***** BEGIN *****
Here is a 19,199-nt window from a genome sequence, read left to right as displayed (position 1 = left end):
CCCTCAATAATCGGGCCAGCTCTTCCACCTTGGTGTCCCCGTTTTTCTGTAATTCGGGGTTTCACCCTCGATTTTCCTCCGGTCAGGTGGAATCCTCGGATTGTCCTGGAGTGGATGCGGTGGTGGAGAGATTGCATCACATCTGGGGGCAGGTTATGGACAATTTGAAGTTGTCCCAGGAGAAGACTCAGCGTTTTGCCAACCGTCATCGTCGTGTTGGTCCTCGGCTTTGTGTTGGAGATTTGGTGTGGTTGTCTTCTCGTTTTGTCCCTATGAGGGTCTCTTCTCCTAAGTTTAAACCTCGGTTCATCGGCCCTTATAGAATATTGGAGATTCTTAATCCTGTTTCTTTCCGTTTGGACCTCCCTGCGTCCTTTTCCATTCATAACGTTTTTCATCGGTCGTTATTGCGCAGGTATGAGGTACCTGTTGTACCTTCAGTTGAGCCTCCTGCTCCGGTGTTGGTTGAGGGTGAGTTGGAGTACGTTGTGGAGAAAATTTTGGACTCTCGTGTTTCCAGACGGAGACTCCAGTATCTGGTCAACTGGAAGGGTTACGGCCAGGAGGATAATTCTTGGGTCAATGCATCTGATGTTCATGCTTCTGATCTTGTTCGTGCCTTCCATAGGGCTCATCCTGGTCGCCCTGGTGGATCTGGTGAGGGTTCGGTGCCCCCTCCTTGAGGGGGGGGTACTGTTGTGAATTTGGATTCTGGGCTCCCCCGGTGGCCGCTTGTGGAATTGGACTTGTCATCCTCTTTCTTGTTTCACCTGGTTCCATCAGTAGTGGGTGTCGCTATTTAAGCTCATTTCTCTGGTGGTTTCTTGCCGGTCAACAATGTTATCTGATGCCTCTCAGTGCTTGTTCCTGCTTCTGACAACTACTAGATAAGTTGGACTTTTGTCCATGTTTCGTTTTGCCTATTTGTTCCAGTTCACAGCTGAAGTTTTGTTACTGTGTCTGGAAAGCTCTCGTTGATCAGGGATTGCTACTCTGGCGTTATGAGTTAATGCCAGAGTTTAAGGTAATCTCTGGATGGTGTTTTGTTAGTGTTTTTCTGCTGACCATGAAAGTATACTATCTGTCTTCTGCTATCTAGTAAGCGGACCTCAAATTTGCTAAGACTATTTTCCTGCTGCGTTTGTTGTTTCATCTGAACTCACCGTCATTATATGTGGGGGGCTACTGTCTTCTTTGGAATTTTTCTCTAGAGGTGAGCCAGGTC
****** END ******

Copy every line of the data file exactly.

Here is a 19,199-nt window from a genome sequence, read left to right as displayed (position 1 = left end):
CCCTCAATAATCGGGCCAGCTCTTCCACCTTGGTGTCCCCGTTTTTCTGTAATTCGGGGTTTCACCCTCGATTTTCCTCCGGTCAGGTGGAATCCTCGGATTGTCCTGGAGTGGATGCGGTGGTGGAGAGATTGCATCACATCTGGGGGCAGGTTATGGACAATTTGAAGTTGTCCCAGGAGAAGACTCAGCGTTTTGCCAACCGTCATCGTCGTGTTGGTCCTCGGCTTTGTGTTGGAGATTTGGTGTGGTTGTCTTCTCGTTTTGTCCCTATGAGGGTCTCTTCTCCTAAGTTTAAACCTCGGTTCATCGGCCCTTATAGAATATTGGAGATTCTTAATCCTGTTTCTTTCCGTTTGGACCTCCCTGCGTCCTTTTCCATTCATAACGTTTTTCATCGGTCGTTATTGCGCAGGTATGAGGTACCTGTTGTACCTTCAGTTGAGCCTCCTGCTCCGGTGTTGGTTGAGGGTGAGTTGGAGTACGTTGTGGAGAAAATTTTGGACTCTCGTGTTTCCAGACGGAGACTCCAGTATCTGGTCAACTGGAAGGGTTACGGCCAGGAGGATAATTCTTGGGTCAATGCATCTGATGTTCATGCTTCTGATCTTGTTCGTGCCTTCCATAGGGCTCATCCTGGTCGCCCTGGTGGATCTGGTGAGGGTTCGGTGCCCCCTCCTTGAGGGGGGGGTACTGTTGTGAATTTGGATTCTGGGCTCCCCCGGTGGCCGCTTGTGGAATTGGACTTGTCATCCTCTTTCTTGTTTCACCTGGTTCCATCAGTAGTGGGTGTCGCTATTTAAGCTCATTTCTCTGGTGGTTTCTTGCCGGTCAACAATGTTATCTGATGCCTCTCAGTGCTTGTTCCTGCTTCTGACAACTACTAGATAAGTTGGACTTTTGTCCATGTTTCGTTTTGCCTATTTGTTCCAGTTCACAGCTGAAGTTTTGTTACTGTGTCTGGAAAGCTCTCGTTGATCAGGGATTGCTACTCTGGCGTTATGAGTTAATGCCAGAGTTTAAGGTAATCTCTGGATGGTGTTTTGTTAGTGTTTTTCTGCTGACCATGAAAGTATACTATCTGTCTTCTGCTATCTAGTAAGCGGACCTCAAATTTGCTAAGACTATTTTCCTGCTGCGTTTGTTGTTTCATCTGAACTCACCGTCATTATATGTGGGGGGCTACTGTCTTCTTTGGAATTTTTCTCTAGAGGTGAGCCAGGTC